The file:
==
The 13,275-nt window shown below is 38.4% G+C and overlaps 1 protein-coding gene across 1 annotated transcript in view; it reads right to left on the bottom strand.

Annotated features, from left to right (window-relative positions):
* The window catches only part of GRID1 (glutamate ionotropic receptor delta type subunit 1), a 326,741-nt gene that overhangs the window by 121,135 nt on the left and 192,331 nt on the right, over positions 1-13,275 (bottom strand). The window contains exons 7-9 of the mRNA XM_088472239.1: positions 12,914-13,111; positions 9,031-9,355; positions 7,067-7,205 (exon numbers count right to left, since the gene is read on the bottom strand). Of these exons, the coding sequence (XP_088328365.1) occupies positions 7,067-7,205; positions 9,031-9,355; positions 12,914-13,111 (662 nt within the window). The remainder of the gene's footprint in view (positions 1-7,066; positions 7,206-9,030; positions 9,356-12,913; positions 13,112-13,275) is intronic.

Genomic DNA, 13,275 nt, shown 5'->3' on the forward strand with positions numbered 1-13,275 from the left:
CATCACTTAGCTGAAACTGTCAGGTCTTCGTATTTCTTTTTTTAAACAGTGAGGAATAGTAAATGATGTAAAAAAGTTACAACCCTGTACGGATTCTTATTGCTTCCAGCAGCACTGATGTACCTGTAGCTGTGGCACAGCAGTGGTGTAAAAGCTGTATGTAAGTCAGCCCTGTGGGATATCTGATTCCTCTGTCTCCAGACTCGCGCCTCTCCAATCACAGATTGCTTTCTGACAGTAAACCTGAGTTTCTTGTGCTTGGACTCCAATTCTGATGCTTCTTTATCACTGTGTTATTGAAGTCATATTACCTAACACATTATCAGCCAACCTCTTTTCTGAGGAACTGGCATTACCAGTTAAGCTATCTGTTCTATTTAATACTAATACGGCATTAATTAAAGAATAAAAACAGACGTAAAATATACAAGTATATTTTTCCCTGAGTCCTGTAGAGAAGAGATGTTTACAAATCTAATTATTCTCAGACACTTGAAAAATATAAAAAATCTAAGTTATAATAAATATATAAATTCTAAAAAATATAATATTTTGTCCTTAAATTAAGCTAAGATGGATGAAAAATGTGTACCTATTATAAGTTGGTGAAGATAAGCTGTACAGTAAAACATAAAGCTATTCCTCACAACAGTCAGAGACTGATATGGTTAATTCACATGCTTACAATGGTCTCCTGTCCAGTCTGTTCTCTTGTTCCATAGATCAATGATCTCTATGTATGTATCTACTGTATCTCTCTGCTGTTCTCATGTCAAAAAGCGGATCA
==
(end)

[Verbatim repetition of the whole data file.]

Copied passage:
The 13,275-nt window shown below is 38.4% G+C and overlaps 1 protein-coding gene across 1 annotated transcript in view; it reads right to left on the bottom strand.

Annotated features, from left to right (window-relative positions):
* The window catches only part of GRID1 (glutamate ionotropic receptor delta type subunit 1), a 326,741-nt gene that overhangs the window by 121,135 nt on the left and 192,331 nt on the right, over positions 1-13,275 (bottom strand). The window contains exons 7-9 of the mRNA XM_088472239.1: positions 12,914-13,111; positions 9,031-9,355; positions 7,067-7,205 (exon numbers count right to left, since the gene is read on the bottom strand). Of these exons, the coding sequence (XP_088328365.1) occupies positions 7,067-7,205; positions 9,031-9,355; positions 12,914-13,111 (662 nt within the window). The remainder of the gene's footprint in view (positions 1-7,066; positions 7,206-9,030; positions 9,356-12,913; positions 13,112-13,275) is intronic.

Genomic DNA, 13,275 nt, shown 5'->3' on the forward strand with positions numbered 1-13,275 from the left:
CATCACTTAGCTGAAACTGTCAGGTCTTCGTATTTCTTTTTTTAAACAGTGAGGAATAGTAAATGATGTAAAAAAGTTACAACCCTGTACGGATTCTTATTGCTTCCAGCAGCACTGATGTACCTGTAGCTGTGGCACAGCAGTGGTGTAAAAGCTGTATGTAAGTCAGCCCTGTGGGATATCTGATTCCTCTGTCTCCAGACTCGCGCCTCTCCAATCACAGATTGCTTTCTGACAGTAAACCTGAGTTTCTTGTGCTTGGACTCCAATTCTGATGCTTCTTTATCACTGTGTTATTGAAGTCATATTACCTAACACATTATCAGCCAACCTCTTTTCTGAGGAACTGGCATTACCAGTTAAGCTATCTGTTCTATTTAATACTAATACGGCATTAATTAAAGAATAAAAACAGACGTAAAATATACAAGTATATTTTTCCCTGAGTCCTGTAGAGAAGAGATGTTTACAAATCTAATTATTCTCAGACACTTGAAAAATATAAAAAATCTAAGTTATAATAAATATATAAATTCTAAAAAATATAATATTTTGTCCTTAAATTAAGCTAAGATGGATGAAAAATGTGTACCTATTATAAGTTGGTGAAGATAAGCTGTACAGTAAAACATAAAGCTATTCCTCACAACAGTCAGAGACTGATATGGTTAATTCACATGCTTACAATGGTCTCCTGTCCAGTCTGTTCTCTTGTTCCATAGATCAATGATCTCTATGTATGTATCTACTGTATCTCTCTGCTGTTCTCATGTCAAAAAGCGGATCA